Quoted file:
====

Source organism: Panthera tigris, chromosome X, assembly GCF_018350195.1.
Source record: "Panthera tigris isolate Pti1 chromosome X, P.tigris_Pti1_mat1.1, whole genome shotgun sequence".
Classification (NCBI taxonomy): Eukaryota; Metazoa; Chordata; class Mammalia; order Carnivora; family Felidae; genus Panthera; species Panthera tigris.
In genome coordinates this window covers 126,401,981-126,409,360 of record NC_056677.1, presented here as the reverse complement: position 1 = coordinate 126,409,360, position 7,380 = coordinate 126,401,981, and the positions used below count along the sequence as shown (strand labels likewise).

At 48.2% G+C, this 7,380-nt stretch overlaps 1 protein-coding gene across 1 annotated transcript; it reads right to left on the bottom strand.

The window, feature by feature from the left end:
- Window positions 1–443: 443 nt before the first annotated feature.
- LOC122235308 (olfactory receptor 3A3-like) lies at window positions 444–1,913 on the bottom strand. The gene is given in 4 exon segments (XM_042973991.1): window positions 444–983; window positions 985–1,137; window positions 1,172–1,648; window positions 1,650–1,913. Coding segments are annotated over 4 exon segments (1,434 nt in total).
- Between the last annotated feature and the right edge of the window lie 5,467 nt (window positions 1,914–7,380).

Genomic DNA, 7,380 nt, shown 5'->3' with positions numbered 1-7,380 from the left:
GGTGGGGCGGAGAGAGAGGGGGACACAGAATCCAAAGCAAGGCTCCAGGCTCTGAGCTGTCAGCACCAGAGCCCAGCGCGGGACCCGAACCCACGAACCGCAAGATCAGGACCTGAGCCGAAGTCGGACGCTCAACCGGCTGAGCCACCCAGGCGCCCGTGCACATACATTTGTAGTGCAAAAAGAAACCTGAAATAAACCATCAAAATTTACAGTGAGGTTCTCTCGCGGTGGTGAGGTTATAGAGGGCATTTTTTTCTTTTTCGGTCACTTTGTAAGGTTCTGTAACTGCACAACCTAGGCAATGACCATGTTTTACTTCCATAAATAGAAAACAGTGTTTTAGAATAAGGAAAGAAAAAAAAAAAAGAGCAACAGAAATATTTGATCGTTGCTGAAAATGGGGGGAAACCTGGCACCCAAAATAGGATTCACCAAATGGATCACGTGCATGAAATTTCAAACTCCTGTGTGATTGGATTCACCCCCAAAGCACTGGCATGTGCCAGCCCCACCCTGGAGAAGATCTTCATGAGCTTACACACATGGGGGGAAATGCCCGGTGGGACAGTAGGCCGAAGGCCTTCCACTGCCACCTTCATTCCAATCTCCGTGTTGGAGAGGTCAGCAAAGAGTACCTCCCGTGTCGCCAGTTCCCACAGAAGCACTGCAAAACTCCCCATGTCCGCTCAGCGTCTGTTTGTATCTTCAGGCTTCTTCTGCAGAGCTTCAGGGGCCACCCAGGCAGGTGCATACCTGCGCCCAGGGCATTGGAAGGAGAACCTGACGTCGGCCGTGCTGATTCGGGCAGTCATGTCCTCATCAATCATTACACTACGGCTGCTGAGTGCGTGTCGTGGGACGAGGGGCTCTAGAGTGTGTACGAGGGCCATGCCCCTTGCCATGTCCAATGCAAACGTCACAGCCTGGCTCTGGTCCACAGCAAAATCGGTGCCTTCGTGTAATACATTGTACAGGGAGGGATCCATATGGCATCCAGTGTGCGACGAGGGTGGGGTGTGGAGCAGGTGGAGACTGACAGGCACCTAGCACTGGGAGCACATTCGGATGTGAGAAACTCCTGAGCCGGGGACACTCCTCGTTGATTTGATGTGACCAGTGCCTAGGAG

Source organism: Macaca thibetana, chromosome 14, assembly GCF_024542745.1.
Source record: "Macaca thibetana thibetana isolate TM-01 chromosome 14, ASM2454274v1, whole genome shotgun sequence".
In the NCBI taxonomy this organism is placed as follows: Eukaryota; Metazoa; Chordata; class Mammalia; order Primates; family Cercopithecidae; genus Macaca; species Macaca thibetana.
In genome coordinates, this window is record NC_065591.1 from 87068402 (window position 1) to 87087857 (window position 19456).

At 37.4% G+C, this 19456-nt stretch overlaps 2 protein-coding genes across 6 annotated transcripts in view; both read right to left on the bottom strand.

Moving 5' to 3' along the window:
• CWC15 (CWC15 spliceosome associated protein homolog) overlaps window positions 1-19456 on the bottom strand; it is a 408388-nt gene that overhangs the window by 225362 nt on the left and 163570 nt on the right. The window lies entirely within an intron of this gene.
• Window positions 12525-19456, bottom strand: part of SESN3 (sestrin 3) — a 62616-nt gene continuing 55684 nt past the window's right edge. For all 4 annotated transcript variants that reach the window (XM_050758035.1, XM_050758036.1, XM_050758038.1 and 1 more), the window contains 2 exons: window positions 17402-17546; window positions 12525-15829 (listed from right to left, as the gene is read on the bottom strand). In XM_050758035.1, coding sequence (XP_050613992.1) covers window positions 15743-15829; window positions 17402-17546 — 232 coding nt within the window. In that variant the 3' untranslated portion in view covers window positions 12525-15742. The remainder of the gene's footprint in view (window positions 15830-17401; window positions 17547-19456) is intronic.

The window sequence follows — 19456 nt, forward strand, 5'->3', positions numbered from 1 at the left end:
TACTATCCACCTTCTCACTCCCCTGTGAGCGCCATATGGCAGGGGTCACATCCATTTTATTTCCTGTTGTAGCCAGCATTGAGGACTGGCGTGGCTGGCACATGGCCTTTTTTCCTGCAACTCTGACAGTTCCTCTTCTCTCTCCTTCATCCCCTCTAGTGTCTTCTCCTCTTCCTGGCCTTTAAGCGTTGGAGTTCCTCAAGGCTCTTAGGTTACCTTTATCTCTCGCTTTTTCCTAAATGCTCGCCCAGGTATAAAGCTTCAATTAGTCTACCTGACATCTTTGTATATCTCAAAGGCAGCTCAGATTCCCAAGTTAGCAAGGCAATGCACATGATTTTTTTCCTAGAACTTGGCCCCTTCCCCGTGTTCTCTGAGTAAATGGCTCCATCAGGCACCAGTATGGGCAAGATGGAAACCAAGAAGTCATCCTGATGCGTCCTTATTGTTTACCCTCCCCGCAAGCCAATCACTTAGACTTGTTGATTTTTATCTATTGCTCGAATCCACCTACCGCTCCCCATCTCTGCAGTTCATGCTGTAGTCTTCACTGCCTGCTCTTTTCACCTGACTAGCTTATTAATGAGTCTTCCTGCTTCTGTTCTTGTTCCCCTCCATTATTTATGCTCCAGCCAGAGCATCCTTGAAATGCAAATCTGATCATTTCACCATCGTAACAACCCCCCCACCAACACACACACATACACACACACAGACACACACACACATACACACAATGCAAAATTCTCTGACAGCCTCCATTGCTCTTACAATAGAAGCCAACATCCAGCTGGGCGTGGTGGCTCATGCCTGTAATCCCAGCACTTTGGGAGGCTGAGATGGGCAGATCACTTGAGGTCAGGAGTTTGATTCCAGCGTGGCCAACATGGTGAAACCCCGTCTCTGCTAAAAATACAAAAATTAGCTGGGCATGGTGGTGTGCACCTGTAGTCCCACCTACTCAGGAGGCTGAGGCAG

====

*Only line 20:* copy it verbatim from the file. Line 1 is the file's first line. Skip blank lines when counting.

The window sequence follows — 19456 nt, forward strand, 5'->3', positions numbered from 1 at the left end: